Kancheepuram ryots to come under Centre's Integrated Farmer Database Scheme

With the help of this database and the use of technology, the life of the small and marginal farmers of the country could witness a sea change.

Published: 22nd December 2019 05:08 AM  |   Last Updated: 22nd December 2019 05:08 AM   |  A+A-

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Express News Service

CHENNAI: The Union government has selected 10 villages in Kancheepuram as a pilot project under the Integrated Farmer Database Scheme, according to state agriculture department sources.

Official sources told Express that sample studies are being undertaken by the Union government officials to identify the beneficiaries under PM-KISAN, the government’s income transfer scheme under which every farmer household qualifies for a yearly cash hand out of Rs 6,000, and Soil Health Cards to build a new farmers’ database, which will give unprecedented insights into the rural economy and aid precise targeting of subsidies.

They have been selecting a district from each state across the country and they have zeroed in on Kancheepuram from Tamil Nadu, sources told Express.

Farm subsidies worth thousands of crores including cheap insurance, fertilisers and credit-to-cash transfers suffer from leakages because very little information about individual farmers is centrally available at the state level. It is learnt that the massive data bank on the farmers would be ready for release by June 2020.

“Once the exercise in Kancheepuram is completed, then the entire state will be selected under the scheme,” official sources said.

It is learnt that the project is being jointly done by the agriculture department in tandem with the Information and Technology Ministry and its National e-governance Division (NEGD) wing, to meet the deadline of the mega data project.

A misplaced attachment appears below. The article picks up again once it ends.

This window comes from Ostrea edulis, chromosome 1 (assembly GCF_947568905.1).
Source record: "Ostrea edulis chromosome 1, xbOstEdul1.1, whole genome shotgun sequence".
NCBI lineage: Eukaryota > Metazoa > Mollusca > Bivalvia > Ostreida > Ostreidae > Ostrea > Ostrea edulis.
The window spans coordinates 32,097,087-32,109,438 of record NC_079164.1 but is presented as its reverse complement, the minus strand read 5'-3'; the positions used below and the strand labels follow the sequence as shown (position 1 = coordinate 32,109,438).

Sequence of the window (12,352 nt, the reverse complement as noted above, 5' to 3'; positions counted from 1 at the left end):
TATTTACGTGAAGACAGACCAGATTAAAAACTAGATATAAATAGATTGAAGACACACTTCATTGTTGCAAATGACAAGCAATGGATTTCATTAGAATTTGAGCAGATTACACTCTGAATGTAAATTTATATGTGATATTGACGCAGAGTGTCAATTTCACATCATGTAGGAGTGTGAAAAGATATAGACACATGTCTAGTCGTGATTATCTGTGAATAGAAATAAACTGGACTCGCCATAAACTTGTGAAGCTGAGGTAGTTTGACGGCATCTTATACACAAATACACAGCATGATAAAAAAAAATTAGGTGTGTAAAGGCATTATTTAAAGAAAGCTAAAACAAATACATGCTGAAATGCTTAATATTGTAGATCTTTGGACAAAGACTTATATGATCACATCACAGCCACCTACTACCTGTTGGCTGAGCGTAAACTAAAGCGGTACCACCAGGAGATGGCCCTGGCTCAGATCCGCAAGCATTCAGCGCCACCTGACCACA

With the help of this database and the use of technology, the life of the small and marginal farmers of the country would witness a sea change. The data will empower the farmers as well as the state to access all financial and farming-related information, ranging from soil testing to flood alerts, and from satellite imagery to land revenue records.

This also comes after an internal working group of the Reserve Bank of India (RBI) had voiced concerns over lack of a database of the Indian agriculture sector due to which the planning or policy formulation
lacks effectiveness and is difficult to monitor. It had suggested that the Union government with the help of state governments should develop a centralised database capturing details related to crops cultivated, cropping patterns, output, sown/irrigated area, the health of the soil, natural calamity, etc. It also suggested that the database should also capture farmer-wise details like identity, land records, loan availed, subsidy given, insurance and details of crop cultivated.


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